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Mortgage Broker

What They Do

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A mortgage is not a "true" loan. It is the document that spells out the conditions of a loan. So mortgage brokers are not true loan officers. But they do help those who need money to find those who have money.

They do all the necessary research. And they make sure that both sides get the best possible deal under the conditions set out in the mortgage. So mortgage brokers work for both lenders and borrowers.

"We're the intermediary between a buyer of a property and the lending community," says Don Taylor. He is a mortgage broker.

A related career is mortgage banker. But mortgage bankers are not true mortgage brokers because they deal with only one loan supplier -- the bank for which they work. Mortgage brokers, meanwhile, work with many lenders. These include banks, credit unions, trust companies and private lenders.

They work in either residential or commercial real estate financing. And there are some distinct differences.

Residential mortgage brokers work with individuals. Commercial mortgage brokers work with companies. And unlike residential mortgage brokers, they must consider a wide range of factors.

For instance, they must figure out if the business they are about to finance will succeed.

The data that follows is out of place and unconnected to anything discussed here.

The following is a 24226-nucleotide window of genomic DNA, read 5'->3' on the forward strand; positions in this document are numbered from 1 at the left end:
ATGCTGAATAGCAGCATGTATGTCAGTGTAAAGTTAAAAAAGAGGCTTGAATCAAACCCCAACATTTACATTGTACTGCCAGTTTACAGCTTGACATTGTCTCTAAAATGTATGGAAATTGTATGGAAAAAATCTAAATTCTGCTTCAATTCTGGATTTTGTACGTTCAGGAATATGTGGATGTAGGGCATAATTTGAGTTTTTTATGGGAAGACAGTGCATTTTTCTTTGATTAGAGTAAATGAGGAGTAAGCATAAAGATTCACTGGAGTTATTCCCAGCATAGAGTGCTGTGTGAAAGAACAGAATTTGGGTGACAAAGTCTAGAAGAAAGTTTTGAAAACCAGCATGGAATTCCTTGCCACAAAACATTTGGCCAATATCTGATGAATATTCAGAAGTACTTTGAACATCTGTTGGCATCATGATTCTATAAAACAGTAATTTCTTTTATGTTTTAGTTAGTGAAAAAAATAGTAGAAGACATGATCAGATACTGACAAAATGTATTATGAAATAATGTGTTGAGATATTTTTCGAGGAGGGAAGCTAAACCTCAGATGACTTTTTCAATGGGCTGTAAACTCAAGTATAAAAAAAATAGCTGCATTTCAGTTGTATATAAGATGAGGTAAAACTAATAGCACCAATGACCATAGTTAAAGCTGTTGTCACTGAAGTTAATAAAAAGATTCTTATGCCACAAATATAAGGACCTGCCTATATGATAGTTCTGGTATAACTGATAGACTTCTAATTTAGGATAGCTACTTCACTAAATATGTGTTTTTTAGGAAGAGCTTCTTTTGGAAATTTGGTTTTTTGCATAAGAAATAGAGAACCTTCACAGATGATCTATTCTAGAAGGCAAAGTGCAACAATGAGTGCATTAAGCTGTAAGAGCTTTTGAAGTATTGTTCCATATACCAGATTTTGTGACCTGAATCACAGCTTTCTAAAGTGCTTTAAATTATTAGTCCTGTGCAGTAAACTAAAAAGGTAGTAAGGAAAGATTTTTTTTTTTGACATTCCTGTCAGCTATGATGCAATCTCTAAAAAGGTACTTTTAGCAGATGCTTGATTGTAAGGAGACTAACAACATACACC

"Putting a commercial package together...is not as straightforward as residential," says Leanne Wilson. She handles both commercial and residential mortgages.

Working hours for residential mortgage brokers vary significantly. They have to work around the work schedules of their clients. So evening and weekend work is common, says Don Reehoorn. He is a senior loan officer.

But this fact also gives Reehoorn a chance to spend time with his kids. "If I want to leave [the office] at 3 and spend time with them, I will do that. I might have to make up for it by working in the evening or going in early the next day."

Working hours for commercial mortgage brokers, meanwhile, are steadier. Taylor says commercial mortgage brokers mostly work 9 to 5 with some weekend work.

All mortgage brokers travel a lot to meet with clients and potential lenders and to inspect properties.

Before taking his current position, Reehoorn worked as a commercial mortgage broker, financing construction projects. Reehoorn says his work would take him up and down the West Coast. He grew tired of it.

But aside from the demands of travel, this profession has no special physical requirements. Taylor says those who may suffer from physical disabilities will not have any difficulties because most of the work is done in offices.

At a Glance

Help people to finance a new home

  • You might have to work evenings and weekends
  • This job involves a lot of travel
  • A degree in a business-related field would help


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  • 1-800-GO-TO-XAP (1-800-468-6927)
    From outside the U.S., please call +1 (424) 750-3900


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OCAP believes that financial literacy and understanding the financial aid process are critical aspects of college planning and student success. OCAP staff who work with students, parents, educators and community partners in the areas of personal finance education, state and federal financial aid, and student loan management do not provide financial, investment, legal, and/or tax advice. This website and all information provided is for general educational purposes only, and is not intended to be construed as financial, investment, legal, and/or tax advice.